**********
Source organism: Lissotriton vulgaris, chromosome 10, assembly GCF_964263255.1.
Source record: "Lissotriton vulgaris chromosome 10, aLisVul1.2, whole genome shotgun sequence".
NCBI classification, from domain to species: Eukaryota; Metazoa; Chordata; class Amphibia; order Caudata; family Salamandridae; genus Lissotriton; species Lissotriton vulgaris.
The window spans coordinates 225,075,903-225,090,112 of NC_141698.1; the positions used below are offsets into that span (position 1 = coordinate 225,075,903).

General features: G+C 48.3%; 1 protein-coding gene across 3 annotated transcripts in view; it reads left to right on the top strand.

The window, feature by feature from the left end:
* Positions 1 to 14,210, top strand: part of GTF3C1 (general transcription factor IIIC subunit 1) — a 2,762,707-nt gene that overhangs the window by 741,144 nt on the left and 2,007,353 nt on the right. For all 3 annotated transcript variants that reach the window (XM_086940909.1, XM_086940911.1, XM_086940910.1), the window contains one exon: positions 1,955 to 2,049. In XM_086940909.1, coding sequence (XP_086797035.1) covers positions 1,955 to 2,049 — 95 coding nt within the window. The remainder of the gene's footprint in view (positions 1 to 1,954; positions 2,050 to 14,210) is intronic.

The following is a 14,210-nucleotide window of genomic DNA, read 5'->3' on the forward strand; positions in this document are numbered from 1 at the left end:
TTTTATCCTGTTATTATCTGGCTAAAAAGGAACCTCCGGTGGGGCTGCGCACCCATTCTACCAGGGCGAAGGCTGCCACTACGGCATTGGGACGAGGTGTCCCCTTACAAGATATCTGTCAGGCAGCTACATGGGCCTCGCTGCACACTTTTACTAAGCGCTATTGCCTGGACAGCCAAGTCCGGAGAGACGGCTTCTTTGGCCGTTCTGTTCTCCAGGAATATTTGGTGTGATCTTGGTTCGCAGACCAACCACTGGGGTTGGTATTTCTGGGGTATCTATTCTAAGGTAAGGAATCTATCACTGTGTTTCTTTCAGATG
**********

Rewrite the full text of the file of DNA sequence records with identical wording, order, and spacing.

Source organism: Lissotriton vulgaris, chromosome 10, assembly GCF_964263255.1.
Source record: "Lissotriton vulgaris chromosome 10, aLisVul1.2, whole genome shotgun sequence".
NCBI classification, from domain to species: Eukaryota; Metazoa; Chordata; class Amphibia; order Caudata; family Salamandridae; genus Lissotriton; species Lissotriton vulgaris.
The window spans coordinates 225,075,903-225,090,112 of NC_141698.1; the positions used below are offsets into that span (position 1 = coordinate 225,075,903).

General features: G+C 48.3%; 1 protein-coding gene across 3 annotated transcripts in view; it reads left to right on the top strand.

The window, feature by feature from the left end:
* Positions 1 to 14,210, top strand: part of GTF3C1 (general transcription factor IIIC subunit 1) — a 2,762,707-nt gene that overhangs the window by 741,144 nt on the left and 2,007,353 nt on the right. For all 3 annotated transcript variants that reach the window (XM_086940909.1, XM_086940911.1, XM_086940910.1), the window contains one exon: positions 1,955 to 2,049. In XM_086940909.1, coding sequence (XP_086797035.1) covers positions 1,955 to 2,049 — 95 coding nt within the window. The remainder of the gene's footprint in view (positions 1 to 1,954; positions 2,050 to 14,210) is intronic.

The following is a 14,210-nucleotide window of genomic DNA, read 5'->3' on the forward strand; positions in this document are numbered from 1 at the left end:
TTTTATCCTGTTATTATCTGGCTAAAAAGGAACCTCCGGTGGGGCTGCGCACCCATTCTACCAGGGCGAAGGCTGCCACTACGGCATTGGGACGAGGTGTCCCCTTACAAGATATCTGTCAGGCAGCTACATGGGCCTCGCTGCACACTTTTACTAAGCGCTATTGCCTGGACAGCCAAGTCCGGAGAGACGGCTTCTTTGGCCGTTCTGTTCTCCAGGAATATTTGGTGTGATCTTGGTTCGCAGACCAACCACTGGGGTTGGTATTTCTGGGGTATCTATTCTAAGGTAAGGAATCTATCACTGTGTTTCTTTCAGATG